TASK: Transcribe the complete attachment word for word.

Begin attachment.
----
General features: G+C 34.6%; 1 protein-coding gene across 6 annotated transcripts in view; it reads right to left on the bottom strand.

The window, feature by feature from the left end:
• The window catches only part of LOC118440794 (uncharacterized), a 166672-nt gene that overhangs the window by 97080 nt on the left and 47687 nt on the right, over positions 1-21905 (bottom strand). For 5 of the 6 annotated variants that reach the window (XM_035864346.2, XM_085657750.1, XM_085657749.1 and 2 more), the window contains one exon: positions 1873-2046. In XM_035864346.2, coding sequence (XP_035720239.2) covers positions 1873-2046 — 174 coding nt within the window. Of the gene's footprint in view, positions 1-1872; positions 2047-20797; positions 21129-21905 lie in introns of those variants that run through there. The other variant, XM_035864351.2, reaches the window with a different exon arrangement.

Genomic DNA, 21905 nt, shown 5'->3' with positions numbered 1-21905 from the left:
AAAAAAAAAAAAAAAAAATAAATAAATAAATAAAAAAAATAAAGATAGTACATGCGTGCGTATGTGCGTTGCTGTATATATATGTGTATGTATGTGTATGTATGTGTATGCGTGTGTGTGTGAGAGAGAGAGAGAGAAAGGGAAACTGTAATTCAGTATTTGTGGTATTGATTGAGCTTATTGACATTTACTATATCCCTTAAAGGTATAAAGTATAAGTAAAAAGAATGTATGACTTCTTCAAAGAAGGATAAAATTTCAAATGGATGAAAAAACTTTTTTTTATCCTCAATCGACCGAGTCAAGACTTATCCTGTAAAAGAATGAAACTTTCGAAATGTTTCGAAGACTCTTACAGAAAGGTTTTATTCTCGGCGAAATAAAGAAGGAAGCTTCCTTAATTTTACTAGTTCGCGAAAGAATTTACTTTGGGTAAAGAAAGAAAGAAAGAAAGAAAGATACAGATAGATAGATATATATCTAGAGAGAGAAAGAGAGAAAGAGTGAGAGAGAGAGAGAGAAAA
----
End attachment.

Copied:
General features: G+C 34.6%; 1 protein-coding gene across 6 annotated transcripts in view; it reads right to left on the bottom strand.

The window, feature by feature from the left end:
• The window catches only part of LOC118440794 (uncharacterized), a 166672-nt gene that overhangs the window by 97080 nt on the left and 47687 nt on the right, over positions 1-21905 (bottom strand). For 5 of the 6 annotated variants that reach the window (XM_035864346.2, XM_085657750.1, XM_085657749.1 and 2 more), the window contains one exon: positions 1873-2046. In XM_035864346.2, coding sequence (XP_035720239.2) covers positions 1873-2046 — 174 coding nt within the window. Of the gene's footprint in view, positions 1-1872; positions 2047-20797; positions 21129-21905 lie in introns of those variants that run through there. The other variant, XM_035864351.2, reaches the window with a different exon arrangement.

Genomic DNA, 21905 nt, shown 5'->3' with positions numbered 1-21905 from the left:
AAAAAAAAAAAAAAAAAATAAATAAATAAATAAAAAAAATAAAGATAGTACATGCGTGCGTATGTGCGTTGCTGTATATATATGTGTATGTATGTGTATGTATGTGTATGCGTGTGTGTGTGAGAGAGAGAGAGAGAAAGGGAAACTGTAATTCAGTATTTGTGGTATTGATTGAGCTTATTGACATTTACTATATCCCTTAAAGGTATAAAGTATAAGTAAAAAGAATGTATGACTTCTTCAAAGAAGGATAAAATTTCAAATGGATGAAAAAACTTTTTTTTATCCTCAATCGACCGAGTCAAGACTTATCCTGTAAAAGAATGAAACTTTCGAAATGTTTCGAAGACTCTTACAGAAAGGTTTTATTCTCGGCGAAATAAAGAAGGAAGCTTCCTTAATTTTACTAGTTCGCGAAAGAATTTACTTTGGGTAAAGAAAGAAAGAAAGAAAGAAAGATACAGATAGATAGATATATATCTAGAGAGAGAAAGAGAGAAAGAGTGAGAGAGAGAGAGAGAAAA